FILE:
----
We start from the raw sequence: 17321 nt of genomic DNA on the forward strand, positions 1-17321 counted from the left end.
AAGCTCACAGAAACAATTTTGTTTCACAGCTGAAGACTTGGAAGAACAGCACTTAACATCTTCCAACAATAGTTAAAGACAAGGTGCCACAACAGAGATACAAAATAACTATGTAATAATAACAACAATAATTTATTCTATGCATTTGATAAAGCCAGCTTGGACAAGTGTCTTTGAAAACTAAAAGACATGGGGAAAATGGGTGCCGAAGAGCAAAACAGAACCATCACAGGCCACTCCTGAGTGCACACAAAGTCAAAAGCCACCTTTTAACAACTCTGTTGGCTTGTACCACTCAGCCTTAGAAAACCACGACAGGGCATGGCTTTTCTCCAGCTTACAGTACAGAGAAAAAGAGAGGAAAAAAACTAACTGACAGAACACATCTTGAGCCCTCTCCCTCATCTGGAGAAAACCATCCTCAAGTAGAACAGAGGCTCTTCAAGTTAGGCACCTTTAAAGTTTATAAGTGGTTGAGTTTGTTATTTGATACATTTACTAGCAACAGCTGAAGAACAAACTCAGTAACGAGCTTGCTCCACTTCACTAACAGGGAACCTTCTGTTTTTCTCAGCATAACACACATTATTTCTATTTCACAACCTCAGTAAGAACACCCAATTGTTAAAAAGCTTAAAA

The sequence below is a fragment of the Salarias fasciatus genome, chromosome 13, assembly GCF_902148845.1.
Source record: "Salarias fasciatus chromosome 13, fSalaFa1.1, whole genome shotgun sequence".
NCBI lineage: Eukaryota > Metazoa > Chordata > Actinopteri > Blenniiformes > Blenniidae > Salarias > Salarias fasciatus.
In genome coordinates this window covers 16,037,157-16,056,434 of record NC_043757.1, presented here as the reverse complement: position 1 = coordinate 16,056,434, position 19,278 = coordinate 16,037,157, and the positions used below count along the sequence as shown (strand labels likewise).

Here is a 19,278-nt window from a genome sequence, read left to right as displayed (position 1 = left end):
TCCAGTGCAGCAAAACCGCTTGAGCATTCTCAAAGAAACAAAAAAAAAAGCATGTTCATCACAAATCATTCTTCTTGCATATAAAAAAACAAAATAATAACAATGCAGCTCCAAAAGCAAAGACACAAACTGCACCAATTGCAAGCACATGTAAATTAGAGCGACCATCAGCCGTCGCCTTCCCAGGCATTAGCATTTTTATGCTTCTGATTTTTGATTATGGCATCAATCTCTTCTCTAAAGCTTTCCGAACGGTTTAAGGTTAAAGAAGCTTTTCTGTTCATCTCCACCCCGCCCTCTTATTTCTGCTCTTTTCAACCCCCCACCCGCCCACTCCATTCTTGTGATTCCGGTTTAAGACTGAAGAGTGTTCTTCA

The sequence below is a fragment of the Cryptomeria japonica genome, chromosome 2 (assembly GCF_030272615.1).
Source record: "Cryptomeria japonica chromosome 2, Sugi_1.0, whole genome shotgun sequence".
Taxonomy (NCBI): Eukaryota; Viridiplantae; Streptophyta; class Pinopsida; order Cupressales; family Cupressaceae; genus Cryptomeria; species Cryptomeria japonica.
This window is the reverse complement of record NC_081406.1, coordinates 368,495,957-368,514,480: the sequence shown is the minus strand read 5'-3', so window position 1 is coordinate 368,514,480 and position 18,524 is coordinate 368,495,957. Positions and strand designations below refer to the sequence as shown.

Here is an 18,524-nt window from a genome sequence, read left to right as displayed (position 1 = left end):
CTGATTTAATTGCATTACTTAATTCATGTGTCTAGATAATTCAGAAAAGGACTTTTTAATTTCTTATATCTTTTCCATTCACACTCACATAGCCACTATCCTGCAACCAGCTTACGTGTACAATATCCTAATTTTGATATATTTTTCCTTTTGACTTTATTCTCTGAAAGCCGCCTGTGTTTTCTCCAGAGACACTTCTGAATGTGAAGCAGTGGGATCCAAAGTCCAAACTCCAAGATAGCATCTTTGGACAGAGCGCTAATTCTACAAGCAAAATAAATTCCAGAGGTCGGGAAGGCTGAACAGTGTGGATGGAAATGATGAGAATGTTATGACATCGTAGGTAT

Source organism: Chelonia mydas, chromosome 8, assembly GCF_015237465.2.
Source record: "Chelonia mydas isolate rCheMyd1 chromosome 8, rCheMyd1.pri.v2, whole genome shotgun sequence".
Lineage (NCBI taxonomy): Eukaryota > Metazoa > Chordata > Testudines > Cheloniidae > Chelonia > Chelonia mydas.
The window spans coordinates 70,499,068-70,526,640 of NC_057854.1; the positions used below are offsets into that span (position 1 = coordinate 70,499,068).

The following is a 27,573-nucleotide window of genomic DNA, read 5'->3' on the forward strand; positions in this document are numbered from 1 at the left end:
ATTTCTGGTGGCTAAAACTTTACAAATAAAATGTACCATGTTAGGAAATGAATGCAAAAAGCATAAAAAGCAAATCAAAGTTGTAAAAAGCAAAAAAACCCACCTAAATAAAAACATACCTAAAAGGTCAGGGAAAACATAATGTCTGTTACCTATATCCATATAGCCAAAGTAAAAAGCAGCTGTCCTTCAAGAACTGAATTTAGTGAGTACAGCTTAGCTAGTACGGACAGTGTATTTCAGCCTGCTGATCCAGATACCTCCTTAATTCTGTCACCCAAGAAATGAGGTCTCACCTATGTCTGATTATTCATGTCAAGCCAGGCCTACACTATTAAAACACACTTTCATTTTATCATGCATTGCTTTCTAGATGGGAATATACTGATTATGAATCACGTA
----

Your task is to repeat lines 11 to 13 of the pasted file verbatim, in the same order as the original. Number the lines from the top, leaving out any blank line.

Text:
Taxonomy (NCBI): Eukaryota; Viridiplantae; Streptophyta; class Pinopsida; order Cupressales; family Cupressaceae; genus Cryptomeria; species Cryptomeria japonica.
This window is the reverse complement of record NC_081406.1, coordinates 368,495,957-368,514,480: the sequence shown is the minus strand read 5'-3', so window position 1 is coordinate 368,514,480 and position 18,524 is coordinate 368,495,957. Positions and strand designations below refer to the sequence as shown.

Here is an 18,524-nt window from a genome sequence, read left to right as displayed (position 1 = left end):